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The news from Syria just continues to get worse and there is no glimmer of light at the end of the tunnel. UN Secretary-General Ban Ki Moon said this week that the death toll now exceeds 100,000, making it this century’s third deadliest conflict for civilians. White House Spokesman Jay Carney said that Syrian President Bashir Assad will go down as one of the “worst tyrants” in recent history and that there is no solution that doesn’t include a transition to a “post-Assad” Syria. 

Preemptive contract sanctions would put something tangible behind the rhetoric. Under this new sanctions tool, President Obama and leaders from other governments in the Friends of Syria group would declare that any new contracts with the Assad regime (or perhaps designated individuals or entities associated with it) would be unenforceable in the courts of countries signing onto the declaration. Such a declaration might do little to deter Assad’s supporters in Russia and Iran, but it would be a signal to Assad’s supporters in Syria that they have no hope of resuming normal economic activity at any time in the future if Assad stays in power. And, while the administration continues to struggle with how to materially support (the right) opposition groups in their struggle against Assad, preemptive contract sanctions would be a signal of tangible support that does not require favoring one group over another.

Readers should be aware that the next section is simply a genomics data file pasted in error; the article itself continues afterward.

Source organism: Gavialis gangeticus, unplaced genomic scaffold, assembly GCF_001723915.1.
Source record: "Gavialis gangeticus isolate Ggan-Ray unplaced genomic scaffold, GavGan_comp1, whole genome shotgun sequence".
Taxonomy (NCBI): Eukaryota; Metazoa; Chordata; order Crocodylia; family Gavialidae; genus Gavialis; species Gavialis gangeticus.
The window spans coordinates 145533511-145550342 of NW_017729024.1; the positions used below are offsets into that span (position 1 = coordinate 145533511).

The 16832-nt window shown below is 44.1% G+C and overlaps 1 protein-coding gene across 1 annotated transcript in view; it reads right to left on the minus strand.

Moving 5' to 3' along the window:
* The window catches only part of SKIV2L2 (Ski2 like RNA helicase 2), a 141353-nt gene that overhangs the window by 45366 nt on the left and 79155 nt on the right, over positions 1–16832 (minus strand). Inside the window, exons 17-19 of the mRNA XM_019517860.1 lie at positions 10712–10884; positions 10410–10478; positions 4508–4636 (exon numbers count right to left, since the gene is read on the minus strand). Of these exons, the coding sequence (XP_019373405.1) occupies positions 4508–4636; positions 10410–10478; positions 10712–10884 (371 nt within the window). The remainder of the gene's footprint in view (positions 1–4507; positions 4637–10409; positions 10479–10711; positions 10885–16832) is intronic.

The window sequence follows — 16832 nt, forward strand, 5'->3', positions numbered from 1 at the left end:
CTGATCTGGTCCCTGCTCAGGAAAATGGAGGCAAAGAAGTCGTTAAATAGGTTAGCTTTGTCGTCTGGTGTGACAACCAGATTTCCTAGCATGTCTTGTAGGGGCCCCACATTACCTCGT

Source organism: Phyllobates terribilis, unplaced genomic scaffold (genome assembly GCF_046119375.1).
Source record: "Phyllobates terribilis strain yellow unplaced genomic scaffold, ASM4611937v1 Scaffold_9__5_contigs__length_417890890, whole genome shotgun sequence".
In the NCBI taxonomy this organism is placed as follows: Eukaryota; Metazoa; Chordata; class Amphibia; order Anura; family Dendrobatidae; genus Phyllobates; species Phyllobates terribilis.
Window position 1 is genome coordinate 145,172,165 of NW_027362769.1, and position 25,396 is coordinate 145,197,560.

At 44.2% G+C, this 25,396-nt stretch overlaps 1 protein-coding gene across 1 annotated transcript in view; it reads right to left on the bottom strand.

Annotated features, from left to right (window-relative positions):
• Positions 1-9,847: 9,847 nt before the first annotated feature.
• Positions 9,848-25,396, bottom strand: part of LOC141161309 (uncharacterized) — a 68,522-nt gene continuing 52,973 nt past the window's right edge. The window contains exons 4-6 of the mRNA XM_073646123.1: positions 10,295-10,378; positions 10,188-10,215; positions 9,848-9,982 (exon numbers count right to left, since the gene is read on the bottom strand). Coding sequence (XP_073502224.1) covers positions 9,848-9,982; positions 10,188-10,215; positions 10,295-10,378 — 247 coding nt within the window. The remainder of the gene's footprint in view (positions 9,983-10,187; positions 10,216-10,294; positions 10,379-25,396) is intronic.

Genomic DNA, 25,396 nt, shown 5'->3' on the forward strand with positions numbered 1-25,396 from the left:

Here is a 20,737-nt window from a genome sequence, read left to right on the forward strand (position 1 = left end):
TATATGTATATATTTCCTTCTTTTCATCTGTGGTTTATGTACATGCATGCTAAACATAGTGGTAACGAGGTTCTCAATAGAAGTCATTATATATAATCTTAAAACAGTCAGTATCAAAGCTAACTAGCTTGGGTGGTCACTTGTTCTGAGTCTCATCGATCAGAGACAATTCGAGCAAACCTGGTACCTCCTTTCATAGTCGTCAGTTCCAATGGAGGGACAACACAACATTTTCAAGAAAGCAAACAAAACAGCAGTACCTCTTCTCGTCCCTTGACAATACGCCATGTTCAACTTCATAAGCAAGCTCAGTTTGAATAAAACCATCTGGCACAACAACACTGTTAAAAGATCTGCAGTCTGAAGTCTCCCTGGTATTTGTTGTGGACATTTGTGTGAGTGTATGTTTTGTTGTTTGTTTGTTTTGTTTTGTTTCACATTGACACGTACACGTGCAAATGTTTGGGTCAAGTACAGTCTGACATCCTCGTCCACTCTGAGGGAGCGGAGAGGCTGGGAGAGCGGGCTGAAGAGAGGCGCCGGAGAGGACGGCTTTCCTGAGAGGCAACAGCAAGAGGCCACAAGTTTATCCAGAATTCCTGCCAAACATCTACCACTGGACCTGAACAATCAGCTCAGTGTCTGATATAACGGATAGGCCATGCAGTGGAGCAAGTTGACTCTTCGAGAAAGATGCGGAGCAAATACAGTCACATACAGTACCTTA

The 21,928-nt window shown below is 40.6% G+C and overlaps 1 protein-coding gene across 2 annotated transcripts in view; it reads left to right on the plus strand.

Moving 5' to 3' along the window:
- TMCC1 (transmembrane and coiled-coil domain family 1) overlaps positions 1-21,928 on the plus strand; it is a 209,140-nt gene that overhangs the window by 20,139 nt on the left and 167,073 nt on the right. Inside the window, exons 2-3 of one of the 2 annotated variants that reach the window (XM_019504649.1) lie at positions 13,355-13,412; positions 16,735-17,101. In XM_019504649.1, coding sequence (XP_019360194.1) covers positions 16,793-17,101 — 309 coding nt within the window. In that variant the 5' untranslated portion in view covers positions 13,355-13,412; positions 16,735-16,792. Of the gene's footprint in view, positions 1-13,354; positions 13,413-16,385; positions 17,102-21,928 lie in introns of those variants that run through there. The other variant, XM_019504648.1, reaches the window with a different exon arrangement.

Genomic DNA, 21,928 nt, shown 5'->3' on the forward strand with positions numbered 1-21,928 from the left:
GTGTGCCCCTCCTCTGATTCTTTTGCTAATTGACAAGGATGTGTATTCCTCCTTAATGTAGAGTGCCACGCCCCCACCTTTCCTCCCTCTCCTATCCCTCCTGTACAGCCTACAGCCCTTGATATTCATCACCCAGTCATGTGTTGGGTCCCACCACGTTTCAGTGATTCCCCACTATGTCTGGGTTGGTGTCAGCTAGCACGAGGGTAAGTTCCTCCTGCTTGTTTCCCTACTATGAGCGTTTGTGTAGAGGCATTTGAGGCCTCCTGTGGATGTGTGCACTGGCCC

Preemptive contract sanctions alone would not resolve the situation in Syria. But they are one of the few tools left in the toolbox that does not involve direct military intervention.

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CGD blog posts reflect the views of the authors, drawing on prior research and experience in their areas of expertise. CGD is a nonpartisan, independent organization and does not take institutional positions.